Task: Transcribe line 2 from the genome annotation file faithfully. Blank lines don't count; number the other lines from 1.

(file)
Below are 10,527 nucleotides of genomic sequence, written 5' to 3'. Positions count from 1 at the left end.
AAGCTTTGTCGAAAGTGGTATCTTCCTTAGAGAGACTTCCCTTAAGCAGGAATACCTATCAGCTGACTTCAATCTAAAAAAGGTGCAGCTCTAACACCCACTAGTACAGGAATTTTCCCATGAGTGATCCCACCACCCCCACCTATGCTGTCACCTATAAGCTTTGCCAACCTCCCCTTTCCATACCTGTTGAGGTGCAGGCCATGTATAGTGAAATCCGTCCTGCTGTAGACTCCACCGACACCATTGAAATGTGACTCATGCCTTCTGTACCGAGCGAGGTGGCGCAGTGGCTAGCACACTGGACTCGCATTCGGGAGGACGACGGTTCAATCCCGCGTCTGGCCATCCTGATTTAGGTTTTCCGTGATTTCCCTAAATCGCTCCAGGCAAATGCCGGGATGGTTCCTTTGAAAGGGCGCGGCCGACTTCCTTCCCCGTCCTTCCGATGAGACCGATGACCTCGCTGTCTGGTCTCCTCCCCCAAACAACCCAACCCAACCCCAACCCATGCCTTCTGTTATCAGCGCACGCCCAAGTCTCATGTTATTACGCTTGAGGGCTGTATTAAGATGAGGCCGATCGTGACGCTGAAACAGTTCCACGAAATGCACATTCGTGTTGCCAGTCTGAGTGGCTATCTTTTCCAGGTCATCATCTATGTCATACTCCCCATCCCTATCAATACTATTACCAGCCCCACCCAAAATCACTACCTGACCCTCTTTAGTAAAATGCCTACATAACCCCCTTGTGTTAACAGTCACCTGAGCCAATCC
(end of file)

AAGCTTTGTCGAAAGTGGTATCTTCCTTAGAGAGACTTCCCTTAAGCAGGAATACCTATCAGCTGACTTCAATCTAAAAAAGGTGCAGCTCTAACACCCACTAGTACAGGAATTTTCCCATGAGTGATCCCACCACCCCCACCTATGCTGTCACCTATAAGCTTTGCCAACCTCCCCTTTCCATACCTGTTGAGGTGCAGGCCATGTATAGTGAAATCCGTCCTGCTGTAGACTCCACCGACACCATTGAAATGTGACTCATGCCTTCTGTACCGAGCGAGGTGGCGCAGTGGCTAGCACACTGGACTCGCATTCGGGAGGACGACGGTTCAATCCCGCGTCTGGCCATCCTGATTTAGGTTTTCCGTGATTTCCCTAAATCGCTCCAGGCAAATGCCGGGATGGTTCCTTTGAAAGGGCGCGGCCGACTTCCTTCCCCGTCCTTCCGATGAGACCGATGACCTCGCTGTCTGGTCTCCTCCCCCAAACAACCCAACCCAACCCCAACCCATGCCTTCTGTTATCAGCGCACGCCCAAGTCTCATGTTATTACGCTTGAGGGCTGTATTAAGATGAGGCCGATCGTGACGCTGAAACAGTTCCACGAAATGCACATTCGTGTTGCCAGTCTGAGTGGCTATCTTTTCCAGGTCATCATCTATGTCATACTCCCCATCCCTATCAATACTATTACCAGCCCCACCCAAAATCACTACCTGACCCTCTTTAGTAAAATGCCTACATAACCCCCTTGTGTTAACAGTCACCTGAGCCAATCC